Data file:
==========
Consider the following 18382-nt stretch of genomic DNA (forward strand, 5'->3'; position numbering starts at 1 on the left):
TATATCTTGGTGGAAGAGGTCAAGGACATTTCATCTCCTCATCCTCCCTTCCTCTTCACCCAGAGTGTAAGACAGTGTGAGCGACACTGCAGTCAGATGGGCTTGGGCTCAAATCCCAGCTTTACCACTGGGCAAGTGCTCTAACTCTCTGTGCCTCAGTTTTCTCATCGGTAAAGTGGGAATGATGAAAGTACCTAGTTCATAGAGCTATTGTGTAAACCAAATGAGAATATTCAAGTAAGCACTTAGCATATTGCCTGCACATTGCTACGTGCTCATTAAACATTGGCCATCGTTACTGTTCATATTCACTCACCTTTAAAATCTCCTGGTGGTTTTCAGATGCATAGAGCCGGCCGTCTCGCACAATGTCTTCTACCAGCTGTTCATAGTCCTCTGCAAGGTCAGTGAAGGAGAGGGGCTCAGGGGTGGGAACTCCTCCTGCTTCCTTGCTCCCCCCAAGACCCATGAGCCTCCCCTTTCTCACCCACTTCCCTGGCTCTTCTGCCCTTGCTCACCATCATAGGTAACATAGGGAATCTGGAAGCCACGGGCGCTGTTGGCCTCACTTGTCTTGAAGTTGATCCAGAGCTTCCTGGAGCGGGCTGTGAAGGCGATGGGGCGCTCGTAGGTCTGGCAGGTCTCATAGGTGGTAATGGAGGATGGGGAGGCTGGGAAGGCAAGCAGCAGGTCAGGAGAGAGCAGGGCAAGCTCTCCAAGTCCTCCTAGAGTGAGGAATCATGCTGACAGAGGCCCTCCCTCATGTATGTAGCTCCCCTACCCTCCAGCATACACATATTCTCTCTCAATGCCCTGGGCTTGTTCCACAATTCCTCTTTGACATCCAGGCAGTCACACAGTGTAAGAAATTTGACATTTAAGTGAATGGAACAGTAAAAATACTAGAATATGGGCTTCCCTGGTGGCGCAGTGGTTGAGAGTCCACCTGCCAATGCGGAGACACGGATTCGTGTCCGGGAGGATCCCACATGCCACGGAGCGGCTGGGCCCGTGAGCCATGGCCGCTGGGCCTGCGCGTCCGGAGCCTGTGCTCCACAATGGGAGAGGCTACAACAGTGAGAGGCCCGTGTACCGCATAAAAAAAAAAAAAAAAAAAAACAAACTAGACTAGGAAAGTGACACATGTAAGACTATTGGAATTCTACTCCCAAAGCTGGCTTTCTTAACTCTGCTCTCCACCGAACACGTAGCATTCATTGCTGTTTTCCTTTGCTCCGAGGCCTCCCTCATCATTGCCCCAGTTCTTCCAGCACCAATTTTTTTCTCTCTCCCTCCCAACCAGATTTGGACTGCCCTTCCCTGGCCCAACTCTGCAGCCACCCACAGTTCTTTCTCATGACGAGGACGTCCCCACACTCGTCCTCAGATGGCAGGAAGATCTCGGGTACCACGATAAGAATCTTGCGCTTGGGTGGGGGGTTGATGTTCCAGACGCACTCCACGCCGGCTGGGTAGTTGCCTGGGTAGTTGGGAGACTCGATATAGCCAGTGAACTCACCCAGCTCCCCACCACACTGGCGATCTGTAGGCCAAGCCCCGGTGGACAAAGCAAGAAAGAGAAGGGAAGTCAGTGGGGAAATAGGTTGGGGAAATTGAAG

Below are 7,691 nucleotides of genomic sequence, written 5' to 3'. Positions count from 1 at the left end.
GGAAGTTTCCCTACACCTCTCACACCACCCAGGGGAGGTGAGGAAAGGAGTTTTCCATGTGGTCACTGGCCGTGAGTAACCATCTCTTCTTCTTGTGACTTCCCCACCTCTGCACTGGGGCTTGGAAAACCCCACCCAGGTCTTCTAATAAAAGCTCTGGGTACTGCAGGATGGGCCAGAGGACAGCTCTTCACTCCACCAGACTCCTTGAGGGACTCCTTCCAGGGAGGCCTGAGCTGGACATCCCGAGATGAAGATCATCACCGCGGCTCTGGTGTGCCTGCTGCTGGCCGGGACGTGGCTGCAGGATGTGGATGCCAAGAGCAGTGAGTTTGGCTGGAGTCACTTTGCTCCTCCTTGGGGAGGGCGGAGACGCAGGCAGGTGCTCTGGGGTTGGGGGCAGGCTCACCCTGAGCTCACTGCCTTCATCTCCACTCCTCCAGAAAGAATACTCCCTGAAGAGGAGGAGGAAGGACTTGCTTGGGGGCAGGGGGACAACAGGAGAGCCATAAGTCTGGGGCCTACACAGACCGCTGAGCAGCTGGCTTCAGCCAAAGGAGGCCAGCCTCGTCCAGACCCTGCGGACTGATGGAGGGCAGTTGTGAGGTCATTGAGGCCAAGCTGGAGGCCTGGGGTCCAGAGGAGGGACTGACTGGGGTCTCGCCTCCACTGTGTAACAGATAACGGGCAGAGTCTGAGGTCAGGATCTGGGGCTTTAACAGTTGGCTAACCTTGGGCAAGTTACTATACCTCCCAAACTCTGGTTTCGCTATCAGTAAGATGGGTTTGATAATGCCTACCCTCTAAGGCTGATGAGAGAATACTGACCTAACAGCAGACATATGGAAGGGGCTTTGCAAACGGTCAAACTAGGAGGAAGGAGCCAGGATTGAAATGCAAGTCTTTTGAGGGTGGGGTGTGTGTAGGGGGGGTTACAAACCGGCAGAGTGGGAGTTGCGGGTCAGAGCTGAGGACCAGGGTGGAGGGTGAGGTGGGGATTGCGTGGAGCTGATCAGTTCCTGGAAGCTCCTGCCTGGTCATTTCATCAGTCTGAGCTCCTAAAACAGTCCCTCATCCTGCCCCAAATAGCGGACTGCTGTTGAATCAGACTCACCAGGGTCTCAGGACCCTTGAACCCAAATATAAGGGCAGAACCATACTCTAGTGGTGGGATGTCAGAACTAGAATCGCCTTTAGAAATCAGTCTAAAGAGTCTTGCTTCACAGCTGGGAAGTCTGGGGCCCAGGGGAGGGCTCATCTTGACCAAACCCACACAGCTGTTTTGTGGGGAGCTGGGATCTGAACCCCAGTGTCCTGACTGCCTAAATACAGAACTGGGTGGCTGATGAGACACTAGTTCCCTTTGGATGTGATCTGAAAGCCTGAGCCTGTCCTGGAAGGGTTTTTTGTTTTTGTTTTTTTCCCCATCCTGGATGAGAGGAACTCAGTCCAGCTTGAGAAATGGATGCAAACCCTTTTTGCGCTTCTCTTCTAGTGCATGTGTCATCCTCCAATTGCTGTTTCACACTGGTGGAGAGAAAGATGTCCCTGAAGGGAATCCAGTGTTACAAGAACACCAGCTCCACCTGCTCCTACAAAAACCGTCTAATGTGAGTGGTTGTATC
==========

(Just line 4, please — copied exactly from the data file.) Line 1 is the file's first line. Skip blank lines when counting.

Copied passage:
GGAAGTTTCCCTACACCTCTCACACCACCCAGGGGAGGTGAGGAAAGGAGTTTTCCATGTGGTCACTGGCCGTGAGTAACCATCTCTTCTTCTTGTGACTTCCCCACCTCTGCACTGGGGCTTGGAAAACCCCACCCAGGTCTTCTAATAAAAGCTCTGGGTACTGCAGGATGGGCCAGAGGACAGCTCTTCACTCCACCAGACTCCTTGAGGGACTCCTTCCAGGGAGGCCTGAGCTGGACATCCCGAGATGAAGATCATCACCGCGGCTCTGGTGTGCCTGCTGCTGGCCGGGACGTGGCTGCAGGATGTGGATGCCAAGAGCAGTGAGTTTGGCTGGAGTCACTTTGCTCCTCCTTGGGGAGGGCGGAGACGCAGGCAGGTGCTCTGGGGTTGGGGGCAGGCTCACCCTGAGCTCACTGCCTTCATCTCCACTCCTCCAGAAAGAATACTCCCTGAAGAGGAGGAGGAAGGACTTGCTTGGGGGCAGGGGGACAACAGGAGAGCCATAAGTCTGGGGCCTACACAGACCGCTGAGCAGCTGGCTTCAGCCAAAGGAGGCCAGCCTCGTCCAGACCCTGCGGACTGATGGAGGGCAGTTGTGAGGTCATTGAGGCCAAGCTGGAGGCCTGGGGTCCAGAGGAGGGACTGACTGGGGTCTCGCCTCCACTGTGTAACAGATAACGGGCAGAGTCTGAGGTCAGGATCTGGGGCTTTAACAGTTGGCTAACCTTGGGCAAGTTACTATACCTCCCAAACTCTGGTTTCGCTATCAGTAAGATGGGTTTGATAATGCCTACCCTCTAAGGCTGATGAGAGAATACTGACCTAACAGCAGACATATGGAAGGGGCTTTGCAAACGGTCAAACTAGGAGGAAGGAGCCAGGATTGAAATGCAAGTCTTTTGAGGGTGGGGTGTGTGTAGGGGGGGTTACAAACCGGCAGAGTGGGAGTTGCGGGTCAGAGCTGAGGACCAGGGTGGAGGGTGAGGTGGGGATTGCGTGGAGCTGATCAGTTCCTGGAAGCTCCTGCCTGGTCATTTCATCAGTCTGAGCTCCTAAAACAGTCCCTCATCCTGCCCCAAATAGCGGACTGCTGTTGAATCAGACTCACCAGGGTCTCAGGACCCTTGAACCCAAATATAAGGGCAGAACCATACTCTAGTGGTGGGATGTCAGAACTAGAATCGCCTTTAGAAATCAGTCTAAAGAGTCTTGCTTCACAGCTGGGAAGTCTGGGGCCCAGGGGAGGGCTCATCTTGACCAAACCCACACAGCTGTTTTGTGGGGAGCTGGGATCTGAACCCCAGTGTCCTGACTGCCTAAATACAGAACTGGGTGGCTGATGAGACACTAGTTCCCTTTGGATGTGATCTGAAAGCCTGAGCCTGTCCTGGAAGGGTTTTTTGTTTTTGTTTTTTTCCCCATCCTGGATGAGAGGAACTCAGTCCAGCTTGAGAAATGGATGCAAACCCTTTTTGCGCTTCTCTTCTAGTGCATGTGTCATCCTCCAATTGCTGTTTCACACTGGTGGAGAGAAAGATGTCCCTGAAGGGAATCCAGTGTTACAAGAACACCAGCTCCACCTGCTCCTACAAAAACCGTCTAATGTGAGTGGTTGTATC